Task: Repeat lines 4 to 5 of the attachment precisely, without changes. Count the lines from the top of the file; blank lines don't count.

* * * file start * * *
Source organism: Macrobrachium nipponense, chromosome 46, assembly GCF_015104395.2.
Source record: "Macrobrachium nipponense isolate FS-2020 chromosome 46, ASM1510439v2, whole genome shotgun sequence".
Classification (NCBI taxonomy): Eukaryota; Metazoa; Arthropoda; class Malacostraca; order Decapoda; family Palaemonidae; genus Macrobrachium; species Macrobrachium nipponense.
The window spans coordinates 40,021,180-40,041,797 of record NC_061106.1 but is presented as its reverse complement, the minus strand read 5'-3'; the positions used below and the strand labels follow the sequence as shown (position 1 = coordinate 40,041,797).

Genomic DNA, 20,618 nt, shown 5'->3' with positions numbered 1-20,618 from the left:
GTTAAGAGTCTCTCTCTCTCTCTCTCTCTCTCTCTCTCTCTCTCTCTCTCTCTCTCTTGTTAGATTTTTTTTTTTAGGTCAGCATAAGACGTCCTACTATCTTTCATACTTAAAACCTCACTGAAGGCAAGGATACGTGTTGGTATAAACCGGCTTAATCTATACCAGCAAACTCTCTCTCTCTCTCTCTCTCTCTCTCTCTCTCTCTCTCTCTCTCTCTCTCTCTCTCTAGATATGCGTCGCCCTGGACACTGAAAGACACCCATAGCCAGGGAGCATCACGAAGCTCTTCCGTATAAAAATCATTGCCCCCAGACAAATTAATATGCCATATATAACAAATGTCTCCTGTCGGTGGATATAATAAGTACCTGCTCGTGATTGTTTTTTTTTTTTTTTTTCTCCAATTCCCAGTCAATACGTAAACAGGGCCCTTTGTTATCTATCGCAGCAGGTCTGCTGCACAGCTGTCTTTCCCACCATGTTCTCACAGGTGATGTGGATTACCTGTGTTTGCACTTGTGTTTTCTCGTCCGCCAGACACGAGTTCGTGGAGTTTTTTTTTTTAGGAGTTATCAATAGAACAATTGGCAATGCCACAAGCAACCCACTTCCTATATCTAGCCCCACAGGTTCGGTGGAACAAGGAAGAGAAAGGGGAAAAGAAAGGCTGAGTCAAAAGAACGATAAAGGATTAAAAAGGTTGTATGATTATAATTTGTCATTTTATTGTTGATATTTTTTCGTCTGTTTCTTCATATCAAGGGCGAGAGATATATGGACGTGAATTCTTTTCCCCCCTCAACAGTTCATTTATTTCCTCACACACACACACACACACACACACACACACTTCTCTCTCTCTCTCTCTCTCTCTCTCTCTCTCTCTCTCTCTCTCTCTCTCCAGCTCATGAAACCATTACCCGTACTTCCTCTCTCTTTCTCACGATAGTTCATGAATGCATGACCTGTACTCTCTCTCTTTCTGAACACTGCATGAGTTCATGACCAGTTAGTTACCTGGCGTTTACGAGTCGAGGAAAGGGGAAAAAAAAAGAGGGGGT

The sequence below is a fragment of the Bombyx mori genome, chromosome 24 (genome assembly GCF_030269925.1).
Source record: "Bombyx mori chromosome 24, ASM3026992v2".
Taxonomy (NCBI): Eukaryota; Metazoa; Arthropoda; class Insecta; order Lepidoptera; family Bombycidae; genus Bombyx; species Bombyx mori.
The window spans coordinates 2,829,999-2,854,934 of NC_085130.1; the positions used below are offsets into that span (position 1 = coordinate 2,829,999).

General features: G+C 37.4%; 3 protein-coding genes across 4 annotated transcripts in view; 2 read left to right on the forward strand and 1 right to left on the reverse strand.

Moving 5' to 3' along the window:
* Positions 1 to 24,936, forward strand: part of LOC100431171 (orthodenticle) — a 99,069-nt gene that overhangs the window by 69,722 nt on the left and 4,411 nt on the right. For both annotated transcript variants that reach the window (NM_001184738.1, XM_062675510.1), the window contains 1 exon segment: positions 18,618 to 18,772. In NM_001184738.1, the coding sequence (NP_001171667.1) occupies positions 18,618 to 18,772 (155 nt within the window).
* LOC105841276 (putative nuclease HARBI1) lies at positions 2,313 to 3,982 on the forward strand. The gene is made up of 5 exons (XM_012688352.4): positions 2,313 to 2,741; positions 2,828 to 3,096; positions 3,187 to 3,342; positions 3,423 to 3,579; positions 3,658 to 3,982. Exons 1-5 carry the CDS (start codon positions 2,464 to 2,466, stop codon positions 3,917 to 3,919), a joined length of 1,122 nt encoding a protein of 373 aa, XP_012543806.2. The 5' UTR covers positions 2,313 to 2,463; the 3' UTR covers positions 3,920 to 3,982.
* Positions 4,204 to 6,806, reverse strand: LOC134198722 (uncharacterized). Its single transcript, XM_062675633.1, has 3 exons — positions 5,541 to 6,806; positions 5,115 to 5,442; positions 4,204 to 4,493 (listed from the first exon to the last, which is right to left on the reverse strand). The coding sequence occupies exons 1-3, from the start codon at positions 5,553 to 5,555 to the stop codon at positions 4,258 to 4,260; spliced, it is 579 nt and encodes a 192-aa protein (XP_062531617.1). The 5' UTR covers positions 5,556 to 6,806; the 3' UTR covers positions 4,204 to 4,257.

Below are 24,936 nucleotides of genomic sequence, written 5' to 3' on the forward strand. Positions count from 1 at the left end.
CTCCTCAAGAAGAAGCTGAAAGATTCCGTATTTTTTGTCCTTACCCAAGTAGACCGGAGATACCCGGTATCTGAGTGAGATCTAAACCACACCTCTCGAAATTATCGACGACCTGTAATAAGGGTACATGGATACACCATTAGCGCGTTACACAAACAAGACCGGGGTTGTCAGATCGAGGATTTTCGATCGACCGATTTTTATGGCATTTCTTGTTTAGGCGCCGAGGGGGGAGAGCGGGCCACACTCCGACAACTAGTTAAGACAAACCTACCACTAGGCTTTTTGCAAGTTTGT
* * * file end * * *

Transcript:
The window spans coordinates 40,021,180-40,041,797 of record NC_061106.1 but is presented as its reverse complement, the minus strand read 5'-3'; the positions used below and the strand labels follow the sequence as shown (position 1 = coordinate 40,041,797).

Genomic DNA, 20,618 nt, shown 5'->3' with positions numbered 1-20,618 from the left: